Theory:

From the early \(17th\) century, the gas laws have been around to help scientists find the amount of gas, volumes, pressures, and temperature when coming to gas matters.
 
The gas laws consist of three primary laws:
  1. Charles' Law
  2. Boyle's Law and
  3. Avogadro's Law
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Fundamental gas laws
  
The three fundamental gas laws are used to find the relationship between pressure, temperature, volume, and the amount of gas.
  1. Boyle's law describes that the volume of gas increases as the pressure decreases.
  2. Charles' law states that the volume of gas increases as the temperature increases.
  3. Avogadro's law says that the volume of gas increases as the amount of gas increases.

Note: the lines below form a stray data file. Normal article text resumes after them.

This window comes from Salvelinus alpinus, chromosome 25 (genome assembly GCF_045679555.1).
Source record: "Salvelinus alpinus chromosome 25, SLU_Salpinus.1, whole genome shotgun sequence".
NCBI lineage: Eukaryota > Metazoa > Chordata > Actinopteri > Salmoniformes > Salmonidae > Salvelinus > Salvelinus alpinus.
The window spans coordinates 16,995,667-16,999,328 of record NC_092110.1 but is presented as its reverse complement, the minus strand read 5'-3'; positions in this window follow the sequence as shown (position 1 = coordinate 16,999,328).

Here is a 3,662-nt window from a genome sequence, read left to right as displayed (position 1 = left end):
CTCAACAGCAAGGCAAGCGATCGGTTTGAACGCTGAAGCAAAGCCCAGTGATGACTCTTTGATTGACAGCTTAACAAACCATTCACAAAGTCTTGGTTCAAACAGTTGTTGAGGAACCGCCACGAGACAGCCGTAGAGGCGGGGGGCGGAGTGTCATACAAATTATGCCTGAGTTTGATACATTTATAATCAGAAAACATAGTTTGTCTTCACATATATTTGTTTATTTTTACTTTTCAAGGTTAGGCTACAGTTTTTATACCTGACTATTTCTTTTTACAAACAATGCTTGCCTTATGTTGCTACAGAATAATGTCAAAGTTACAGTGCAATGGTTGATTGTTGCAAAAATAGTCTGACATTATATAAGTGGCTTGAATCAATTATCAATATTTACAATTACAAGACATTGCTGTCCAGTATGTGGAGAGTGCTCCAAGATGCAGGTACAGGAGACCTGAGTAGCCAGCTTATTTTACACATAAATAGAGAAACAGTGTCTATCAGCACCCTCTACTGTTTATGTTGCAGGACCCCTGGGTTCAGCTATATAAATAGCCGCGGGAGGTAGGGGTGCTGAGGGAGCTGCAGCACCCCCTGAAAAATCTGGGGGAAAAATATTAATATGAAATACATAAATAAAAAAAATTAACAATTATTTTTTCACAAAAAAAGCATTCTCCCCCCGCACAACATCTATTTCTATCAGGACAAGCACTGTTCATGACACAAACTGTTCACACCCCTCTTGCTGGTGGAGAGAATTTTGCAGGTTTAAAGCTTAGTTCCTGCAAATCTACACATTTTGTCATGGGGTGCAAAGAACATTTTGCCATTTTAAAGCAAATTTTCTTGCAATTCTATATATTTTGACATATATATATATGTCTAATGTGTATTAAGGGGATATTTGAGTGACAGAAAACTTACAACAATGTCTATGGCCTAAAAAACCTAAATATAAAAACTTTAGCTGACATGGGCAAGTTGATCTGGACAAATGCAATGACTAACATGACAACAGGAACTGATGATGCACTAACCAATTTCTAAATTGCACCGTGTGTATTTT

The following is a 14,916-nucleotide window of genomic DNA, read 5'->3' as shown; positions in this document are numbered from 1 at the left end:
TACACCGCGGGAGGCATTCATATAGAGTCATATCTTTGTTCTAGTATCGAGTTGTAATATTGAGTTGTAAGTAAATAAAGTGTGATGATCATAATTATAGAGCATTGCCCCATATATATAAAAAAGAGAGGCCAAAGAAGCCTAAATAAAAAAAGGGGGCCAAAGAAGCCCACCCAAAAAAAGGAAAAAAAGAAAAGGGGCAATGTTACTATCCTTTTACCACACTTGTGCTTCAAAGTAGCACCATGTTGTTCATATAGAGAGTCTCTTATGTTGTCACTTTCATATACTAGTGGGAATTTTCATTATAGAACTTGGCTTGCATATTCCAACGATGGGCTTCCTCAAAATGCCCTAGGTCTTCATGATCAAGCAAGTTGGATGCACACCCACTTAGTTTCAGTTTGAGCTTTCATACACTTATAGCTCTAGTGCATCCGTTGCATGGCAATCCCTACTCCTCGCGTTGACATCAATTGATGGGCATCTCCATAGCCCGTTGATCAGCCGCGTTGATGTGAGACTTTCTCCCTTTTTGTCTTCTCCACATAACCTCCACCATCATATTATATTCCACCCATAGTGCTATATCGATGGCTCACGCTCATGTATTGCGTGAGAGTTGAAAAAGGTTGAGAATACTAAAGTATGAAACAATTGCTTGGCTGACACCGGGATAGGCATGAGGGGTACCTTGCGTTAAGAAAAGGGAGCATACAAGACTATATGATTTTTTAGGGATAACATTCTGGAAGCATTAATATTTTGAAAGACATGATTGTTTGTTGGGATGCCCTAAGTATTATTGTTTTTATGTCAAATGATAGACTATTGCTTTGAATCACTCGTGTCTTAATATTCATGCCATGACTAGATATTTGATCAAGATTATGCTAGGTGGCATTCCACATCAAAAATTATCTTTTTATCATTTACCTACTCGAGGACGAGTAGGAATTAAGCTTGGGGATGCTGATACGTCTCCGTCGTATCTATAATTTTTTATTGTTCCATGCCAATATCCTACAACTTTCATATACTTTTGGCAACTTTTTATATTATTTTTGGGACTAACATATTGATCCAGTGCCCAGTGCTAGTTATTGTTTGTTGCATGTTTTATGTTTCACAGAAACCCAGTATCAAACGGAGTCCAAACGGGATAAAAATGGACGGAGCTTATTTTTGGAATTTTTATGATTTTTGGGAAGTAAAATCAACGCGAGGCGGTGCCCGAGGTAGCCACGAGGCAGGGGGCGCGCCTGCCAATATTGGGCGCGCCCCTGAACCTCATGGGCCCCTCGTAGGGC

The ideal gas law is the combination of the three simple gas laws.
 
Boyle's Law:
In 1662, Robert Boyle investigated the relationship between volume and pressure of a gas of a fixed amount at a constant temperature. He found that the volume of a given mass of a gas is inversely proportional to its pressure at a constant temperature.
 
A statement of Boyle's law is as follows:
When the temperature of a gas is kept constant, the volume of a fixed mass of gas is inversely proportional to its pressure.
P1VorV1P
 
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Relation between pressure and volume
 
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Volume vs Pressure, at constant temeperature
 
In other words, at a constant temperature, the product of the pressure and volume of a given mass of an ideal gas in a closed system is always constant.
 
PV=k
 
Where,
P - Pressure
V - Volume occupied by a gas
k - Constant
  
Boyle’s Law can be used to determine the current pressure or volume of gas and can be represented also as,
 
P1V1=P2V2
 
Where,
 
P1InitialpressureofthegasV1InitialvolumeofthegasP2FinalpressureofthegasV2Finalvolumeofthegas